EcHo Custom Drums' copper-shelled drum kit means you'll need to have saved up a fair few coppers - but is it worth it?
Metal-shelled kits have enjoyed a patchy history. Bonzo briefly played a monster stainless steel kit, and Carl Palmer famously commissioned British Steel to make a steel shelled kit and had a cast bronze kit made with Paiste, but on the whole metal shells tend to be restricted to snares, with wood being the preferred material for toms and bass drums.
EcHo Custom Drums channels over 40 years' worth of experience of working with metal into its custom drum lines - offering brass, aluminium, steel and copper on a completely custom basis, EcHo can cater for even the most demanding player's requirements.
The kit EcHo has sent us comprises a 13"x9" rack tom, an 18"x16" floor tom, a 24"x14" bass drum and a matching 14"x8" snare.
Straight out of the cases it's apparent that we're dealing with something a bit special: the naked copper of the shells shines like a new penny, polished to a lustre that gleams when it catches the light.
The chrome fittings set the copper off nicely, and coupled with the brass-finish etched badges the overall impression is of some artisan masterwork - which is appropriate, given the nature of the instruments we're testing!
Each shell is formed by hand, and has two offset beads enclosing a central hammered band around the middle of the shell. The beads are hand-rolled before the central strip is hand-hammered, so no two shells are alike.
The bearing edges are hand-spun which involves drawing them from the shell material, so the round-over is all-natural and one piece. The toms and bass drum have one vent, and the snare has two.
The lugs are chromed double-post tube lugs, evoking a touch of vintage class, and are backed by hard composite washers to isolate the shell. The toms feature chromed triple-flanged hoops and the 13" has a suspension mount.
The bass drum is undrilled, and adds to the lavish finishing with solid brushed aluminium counterhoops etched with the legend 'EcHo Custom Drums' around their circumference and a branded 'EcHo' resonant bass drum skin.
All of the drums (and the bass drum hoops) on the Cuprano kit are lacquered to protect the polished finish, but as this is a custom kit if you'd prefer them to develop a patina then you're free to specify that.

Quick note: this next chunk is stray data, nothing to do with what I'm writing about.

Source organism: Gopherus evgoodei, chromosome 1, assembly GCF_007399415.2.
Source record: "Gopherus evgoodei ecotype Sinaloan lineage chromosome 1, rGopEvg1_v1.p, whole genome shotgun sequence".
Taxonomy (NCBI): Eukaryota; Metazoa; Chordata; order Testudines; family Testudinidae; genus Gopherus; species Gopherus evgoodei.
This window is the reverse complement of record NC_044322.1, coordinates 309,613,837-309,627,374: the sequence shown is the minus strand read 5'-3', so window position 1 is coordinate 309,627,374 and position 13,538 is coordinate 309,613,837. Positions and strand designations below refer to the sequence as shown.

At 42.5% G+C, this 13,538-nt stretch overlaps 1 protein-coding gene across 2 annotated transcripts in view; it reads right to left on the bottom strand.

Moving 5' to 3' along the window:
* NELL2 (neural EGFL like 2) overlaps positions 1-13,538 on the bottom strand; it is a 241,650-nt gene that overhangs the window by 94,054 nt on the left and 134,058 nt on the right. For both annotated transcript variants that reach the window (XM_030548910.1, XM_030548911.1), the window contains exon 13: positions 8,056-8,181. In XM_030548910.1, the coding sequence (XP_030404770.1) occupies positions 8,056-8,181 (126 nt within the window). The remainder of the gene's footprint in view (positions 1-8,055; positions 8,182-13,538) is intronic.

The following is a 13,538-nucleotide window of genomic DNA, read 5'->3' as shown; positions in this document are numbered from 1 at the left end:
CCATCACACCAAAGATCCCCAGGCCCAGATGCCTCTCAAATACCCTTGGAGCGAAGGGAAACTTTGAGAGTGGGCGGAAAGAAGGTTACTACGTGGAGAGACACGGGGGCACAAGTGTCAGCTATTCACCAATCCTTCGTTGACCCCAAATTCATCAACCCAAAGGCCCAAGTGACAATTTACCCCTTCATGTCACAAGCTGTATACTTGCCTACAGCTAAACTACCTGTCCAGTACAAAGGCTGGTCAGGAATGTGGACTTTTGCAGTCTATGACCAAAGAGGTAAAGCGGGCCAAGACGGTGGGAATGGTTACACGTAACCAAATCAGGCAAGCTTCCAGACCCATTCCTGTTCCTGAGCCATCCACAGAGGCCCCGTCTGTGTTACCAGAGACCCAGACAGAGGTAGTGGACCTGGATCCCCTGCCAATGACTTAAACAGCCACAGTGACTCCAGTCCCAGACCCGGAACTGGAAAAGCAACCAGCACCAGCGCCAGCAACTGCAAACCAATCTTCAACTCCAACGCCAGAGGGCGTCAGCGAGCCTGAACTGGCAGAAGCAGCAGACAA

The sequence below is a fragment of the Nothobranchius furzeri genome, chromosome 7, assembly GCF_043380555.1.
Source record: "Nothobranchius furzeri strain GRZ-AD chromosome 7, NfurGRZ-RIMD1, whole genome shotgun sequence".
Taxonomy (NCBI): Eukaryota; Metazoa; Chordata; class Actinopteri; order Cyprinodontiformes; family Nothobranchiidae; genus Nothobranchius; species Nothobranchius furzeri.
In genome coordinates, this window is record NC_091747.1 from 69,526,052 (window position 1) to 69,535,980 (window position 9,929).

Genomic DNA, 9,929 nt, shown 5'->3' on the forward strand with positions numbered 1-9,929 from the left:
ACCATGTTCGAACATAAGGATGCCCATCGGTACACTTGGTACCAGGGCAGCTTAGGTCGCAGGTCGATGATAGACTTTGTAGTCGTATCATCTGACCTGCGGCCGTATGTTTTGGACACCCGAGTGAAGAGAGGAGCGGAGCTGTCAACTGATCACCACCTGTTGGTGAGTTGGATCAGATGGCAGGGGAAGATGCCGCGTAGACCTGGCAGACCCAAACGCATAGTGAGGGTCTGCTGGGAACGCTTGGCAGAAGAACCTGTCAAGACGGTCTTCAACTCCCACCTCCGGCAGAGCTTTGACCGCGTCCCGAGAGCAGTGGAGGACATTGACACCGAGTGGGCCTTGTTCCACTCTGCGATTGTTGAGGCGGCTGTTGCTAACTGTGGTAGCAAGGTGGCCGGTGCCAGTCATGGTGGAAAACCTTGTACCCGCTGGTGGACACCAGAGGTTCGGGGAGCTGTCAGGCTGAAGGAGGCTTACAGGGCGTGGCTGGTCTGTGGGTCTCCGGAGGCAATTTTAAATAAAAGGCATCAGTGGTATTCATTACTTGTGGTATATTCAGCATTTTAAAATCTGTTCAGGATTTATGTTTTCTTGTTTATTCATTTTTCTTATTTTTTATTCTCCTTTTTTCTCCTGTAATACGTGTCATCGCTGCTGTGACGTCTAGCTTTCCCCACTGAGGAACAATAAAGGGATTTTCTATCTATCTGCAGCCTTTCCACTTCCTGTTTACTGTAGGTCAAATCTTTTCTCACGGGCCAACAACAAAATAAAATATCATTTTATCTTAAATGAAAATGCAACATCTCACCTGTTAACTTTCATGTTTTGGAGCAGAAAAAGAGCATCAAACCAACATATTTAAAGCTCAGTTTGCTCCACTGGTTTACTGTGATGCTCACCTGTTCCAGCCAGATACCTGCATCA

The snare drum is deep, and features the same shell construction as the toms, but has EcHo's unique hand-fabricated snare beds: the bearing edges are formed the same way, but then a section is cut back to the straight shell and the edges rounded, forming a clean snare bed for the wires to lay across.
It's fitted with Puresound wires and a Trick GS007 three-stage strainer. The kit is fitted with Evans heads - coated Evans 360 G2 batters and clear G1 reso's on the toms and snare, and an EMAD on the bass drum batter, with a black Evans branded reso.
Set up for the first time, the Cuprano looks like Brunel's idea of a drum kit - ideal for those 'Steampunk' gigs! We're sure ol' Isambard would have approved of the evident craftsmanship on show.
This is a big kit, though it's nice to see a traditional 14"-deep bass drum. The relatively shallow depth means that it has a fast attack for such a large drum; just unpacked from the cases, it has a full attack, the EMAD limiting any unwanted overtones but allowing the full front head to give it a touch of 'woof' to the huge initial strike. It's a cliché, but the large diameter and unported head mean it's great for giving in to those Bonzo moments!
The toms are open and resonant, the Evans 360 two-ply heads sitting flush across the bearing edges and offering easy tuning. Tuned high, the toms are full and rounded, offering a longish decay and a clear fundamental note. Tuned down a bit, there's a prominent 'thwack' underscored by a warm, full tone.
The thin shells mean that the drums sustain well but never outstay their welcome. The floor tom thunders down low but doesn't choke under fast sticking.
If the rest of the kit was a work of art, the snare is simply incredible. The thin shell, rounded edges and unique snare beds come together to make a snare that's incredibly sensitive, almost to concert snare standards.
It speaks authoritatively under light strokes allowing you to articulate ghost notes easily; hit harder and it gives a dry note with very little in the way of unwanted overtones; it sounds almost pre-EQ'd, which could be down to the hand-hammering which can dry snares out.
Paradoxically the tone is almost woody, but with a crystalline clarity that wooden-shelled drums just don't possess. Despite its depth, the snare will take a high tuning without choking, and cranked up it displays impeccable manners and a killer funk backbeat.